In Teresa Beck’s documentary Speaking Gardens, produced alongside cameraman and partner René Reichelt, the filmmaker and artist took a lyrical look at six urban gardening projects around Berlin. The film casts an aesthetic eye on the progenitors and plans behind gardens from Görli to Hohenschönhausen. All you greenies and doco lovers can catch Beck and Reichelt at the next EXBlicks, in cooperation with realeyz.tv, at 8:30pm on Tuesday, February 24 at Lichtblick Kino.
What led to Speaking Gardens?
I did a lot of research about urban gardening projects. There’s a big community in Berlin, so I met some people and had a lot of good discussions. I wanted to make a film about it to show the diversity of these projects, the people who work in them and have their own visions.
How did you choose which gardens to include?
It was quite difficult to choose six. I wanted to select projects from different areas, and show different kinds – community gardens like the Prinzessinnengarten who make money with the garden, like an urban farm project. Then you have Görli’s fruit tree project, which is really different. Or in the north, where they work together in an apartment block complex, and a housing company supports them.
Is there much demand for gardening spots?
In Tempelhof they have a waiting list of a year or more. In other places like in Lichtenberg or Hohenschönhausen – I think it’s a newer idea to work together in a garden. There’s this culture where everybody has their own gardens…
Allotments, yeah. So there the new movement is quite different for them. I think in the 1950s, allotments were used out of necessity, to grow your own food. And then it changed a bit in East Germany – people had their own garden to be independent of the system, to have their own things. In the East I think it’s in the culture to have these allotments.
Somewhere you can do your thing. Does that differ from the urban gardening of Speaking Gardens?
In my opinion these projects are more open – most have no fences. There’s also a lot of teaching, meetings and workshops where you can learn. Also, people are looking for a community – that was also an aspect of the older movement, but I think these days, when people feel anonymous, it’s like searching for a neighbourhood who do things together. You often have one bed where a group of gardeners share the costs. People also want to know where their food comes from.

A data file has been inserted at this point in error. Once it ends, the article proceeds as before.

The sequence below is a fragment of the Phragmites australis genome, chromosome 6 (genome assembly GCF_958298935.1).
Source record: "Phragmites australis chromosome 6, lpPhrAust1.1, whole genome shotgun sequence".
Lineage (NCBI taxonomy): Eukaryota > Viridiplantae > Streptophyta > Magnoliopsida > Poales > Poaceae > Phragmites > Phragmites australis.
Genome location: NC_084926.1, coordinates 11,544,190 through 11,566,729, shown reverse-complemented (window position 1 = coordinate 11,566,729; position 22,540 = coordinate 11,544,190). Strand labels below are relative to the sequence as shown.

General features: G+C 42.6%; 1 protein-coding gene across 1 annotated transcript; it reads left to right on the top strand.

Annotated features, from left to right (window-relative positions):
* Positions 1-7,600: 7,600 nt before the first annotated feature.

Do you think there’s a way to balance to the desire for more urban gardens with the need for more affordable housing in Berlin?
You have to combine the two. The future would be rooftop gardens in my opinion – if there’s no space to grow below, you have to go to the top! I think it also promotes community – the people who live in the building work together or on the roof. The Mörchenpark project near Holzmarktstraße is the future of planning for me – they want to build new houses, with an integrated garden, and also a park.
Are there already successful rooftop gardens?
The most important is Klunkerkranich, on the rooftop of the shopping centre in Neukölln, with a bar and restaurant.
Do you think it might be easier to have a relationship with private companies to create or secure gardens?
If you see that Nokia has this rooftop garden, it’s like advertising – “We are so good, we have a rooftop garden now.” I don’t really like this kind of marketing. New York is the best example of restaurants working together with gardens.
Do many urban gardens already work with a business?
The best example is Prinzessinnengarten. They have a café where you can buy food, and you can also buy plants and soil. There’s one restaurant with its own garden in Neukölln, Café Botanico (http://www.cafe-botanico.de/) in Rixdorf. They are little places and you have to know them.
Do people ever dismiss the idea of urban gardening, as a hippie or middle-class Bio-Mutti thing?
It’s true that the people who organise these gardens come more from the middle class – perhaps it’s because it’s difficult to organise. You have to write long applications in German, you have to know your rights and discuss things with the Grünflächenamt, and you need enough money to get it off the ground. But if you look at the people who participate, they come from everywhere.
Is there much exchange between bigger organic farms and urban gardens?
In the Tempelhof gardens, there are days where organic farmers visit to show their projects and sell their products. It’s also to show that there are farms with a system where you can buy boxes of produce – it’s advertising for them.
So anyone who’s failed in their garden can still bring home food!
It’s also for people who don’t have time to go to a garden and grow their own food – they can ask the farm for a box. Sometimes people don’t trust ‘organic’ labels, because they don’t have a relationship with the farms – if you know the farms who produce things ecologically, you trust the products.
What do people get from a garden?
Most of the people I met were more satisfied – perhaps because of the contact with nature and the aesthetic aspect of the garden. That’s what I wanted to capture in the film. It affected me – I feel so good in a garden! Sometimes people say the film is too positive. It’s not a critical film, but it’s not a commercial either. It’s more a film to show my feelings and how I see the gardens aesthetically. The film is meant to inspire, to say: “Why not change something?”
EXBlicks: Speaking Gardens, Feb 24, 20:30 | Lichtblick Kino, Kastanienallee 77, Prenzlauer Berg , U-Bhf Senefelderplatz